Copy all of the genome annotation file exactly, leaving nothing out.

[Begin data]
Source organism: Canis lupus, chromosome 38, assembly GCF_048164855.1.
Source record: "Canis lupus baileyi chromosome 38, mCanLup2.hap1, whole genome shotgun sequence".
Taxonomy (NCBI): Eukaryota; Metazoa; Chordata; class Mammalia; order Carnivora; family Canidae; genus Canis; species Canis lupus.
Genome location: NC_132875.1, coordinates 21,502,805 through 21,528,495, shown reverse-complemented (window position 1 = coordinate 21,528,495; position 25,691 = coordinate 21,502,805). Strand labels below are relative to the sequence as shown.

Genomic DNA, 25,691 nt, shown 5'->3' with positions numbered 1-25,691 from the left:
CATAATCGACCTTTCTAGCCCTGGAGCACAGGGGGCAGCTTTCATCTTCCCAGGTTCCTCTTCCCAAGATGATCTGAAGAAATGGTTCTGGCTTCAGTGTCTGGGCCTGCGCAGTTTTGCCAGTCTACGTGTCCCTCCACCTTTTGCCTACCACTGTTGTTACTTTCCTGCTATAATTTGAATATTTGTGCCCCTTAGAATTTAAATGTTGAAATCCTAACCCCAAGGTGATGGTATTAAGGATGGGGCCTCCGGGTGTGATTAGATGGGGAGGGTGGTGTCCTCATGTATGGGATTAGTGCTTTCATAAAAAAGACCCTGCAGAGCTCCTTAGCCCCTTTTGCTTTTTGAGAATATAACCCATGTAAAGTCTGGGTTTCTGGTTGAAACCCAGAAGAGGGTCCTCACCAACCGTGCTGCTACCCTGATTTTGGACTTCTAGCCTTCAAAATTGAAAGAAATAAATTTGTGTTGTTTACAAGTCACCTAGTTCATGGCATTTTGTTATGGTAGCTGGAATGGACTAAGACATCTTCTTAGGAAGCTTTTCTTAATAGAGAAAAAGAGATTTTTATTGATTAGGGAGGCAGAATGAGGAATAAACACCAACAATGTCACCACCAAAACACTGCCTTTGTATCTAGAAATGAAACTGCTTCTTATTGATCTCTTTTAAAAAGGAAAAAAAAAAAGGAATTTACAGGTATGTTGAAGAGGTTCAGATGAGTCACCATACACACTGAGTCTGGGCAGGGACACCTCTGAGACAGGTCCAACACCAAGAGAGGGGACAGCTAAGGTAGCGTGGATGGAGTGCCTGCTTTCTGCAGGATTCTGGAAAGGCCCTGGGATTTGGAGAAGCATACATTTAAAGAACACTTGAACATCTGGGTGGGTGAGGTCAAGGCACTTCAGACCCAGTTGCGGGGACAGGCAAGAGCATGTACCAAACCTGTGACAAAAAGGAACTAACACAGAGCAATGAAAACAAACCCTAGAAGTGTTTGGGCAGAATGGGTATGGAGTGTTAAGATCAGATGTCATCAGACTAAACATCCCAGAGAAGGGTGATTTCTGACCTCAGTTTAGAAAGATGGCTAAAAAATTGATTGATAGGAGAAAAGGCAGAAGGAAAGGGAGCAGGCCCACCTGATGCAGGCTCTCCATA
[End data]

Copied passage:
Source organism: Canis lupus, chromosome 38, assembly GCF_048164855.1.
Source record: "Canis lupus baileyi chromosome 38, mCanLup2.hap1, whole genome shotgun sequence".
Taxonomy (NCBI): Eukaryota; Metazoa; Chordata; class Mammalia; order Carnivora; family Canidae; genus Canis; species Canis lupus.
Genome location: NC_132875.1, coordinates 21,502,805 through 21,528,495, shown reverse-complemented (window position 1 = coordinate 21,528,495; position 25,691 = coordinate 21,502,805). Strand labels below are relative to the sequence as shown.

Genomic DNA, 25,691 nt, shown 5'->3' with positions numbered 1-25,691 from the left:
CATAATCGACCTTTCTAGCCCTGGAGCACAGGGGGCAGCTTTCATCTTCCCAGGTTCCTCTTCCCAAGATGATCTGAAGAAATGGTTCTGGCTTCAGTGTCTGGGCCTGCGCAGTTTTGCCAGTCTACGTGTCCCTCCACCTTTTGCCTACCACTGTTGTTACTTTCCTGCTATAATTTGAATATTTGTGCCCCTTAGAATTTAAATGTTGAAATCCTAACCCCAAGGTGATGGTATTAAGGATGGGGCCTCCGGGTGTGATTAGATGGGGAGGGTGGTGTCCTCATGTATGGGATTAGTGCTTTCATAAAAAAGACCCTGCAGAGCTCCTTAGCCCCTTTTGCTTTTTGAGAATATAACCCATGTAAAGTCTGGGTTTCTGGTTGAAACCCAGAAGAGGGTCCTCACCAACCGTGCTGCTACCCTGATTTTGGACTTCTAGCCTTCAAAATTGAAAGAAATAAATTTGTGTTGTTTACAAGTCACCTAGTTCATGGCATTTTGTTATGGTAGCTGGAATGGACTAAGACATCTTCTTAGGAAGCTTTTCTTAATAGAGAAAAAGAGATTTTTATTGATTAGGGAGGCAGAATGAGGAATAAACACCAACAATGTCACCACCAAAACACTGCCTTTGTATCTAGAAATGAAACTGCTTCTTATTGATCTCTTTTAAAAAGGAAAAAAAAAAAGGAATTTACAGGTATGTTGAAGAGGTTCAGATGAGTCACCATACACACTGAGTCTGGGCAGGGACACCTCTGAGACAGGTCCAACACCAAGAGAGGGGACAGCTAAGGTAGCGTGGATGGAGTGCCTGCTTTCTGCAGGATTCTGGAAAGGCCCTGGGATTTGGAGAAGCATACATTTAAAGAACACTTGAACATCTGGGTGGGTGAGGTCAAGGCACTTCAGACCCAGTTGCGGGGACAGGCAAGAGCATGTACCAAACCTGTGACAAAAAGGAACTAACACAGAGCAATGAAAACAAACCCTAGAAGTGTTTGGGCAGAATGGGTATGGAGTGTTAAGATCAGATGTCATCAGACTAAACATCCCAGAGAAGGGTGATTTCTGACCTCAGTTTAGAAAGATGGCTAAAAAATTGATTGATAGGAGAAAAGGCAGAAGGAAAGGGAGCAGGCCCACCTGATGCAGGCTCTCCATA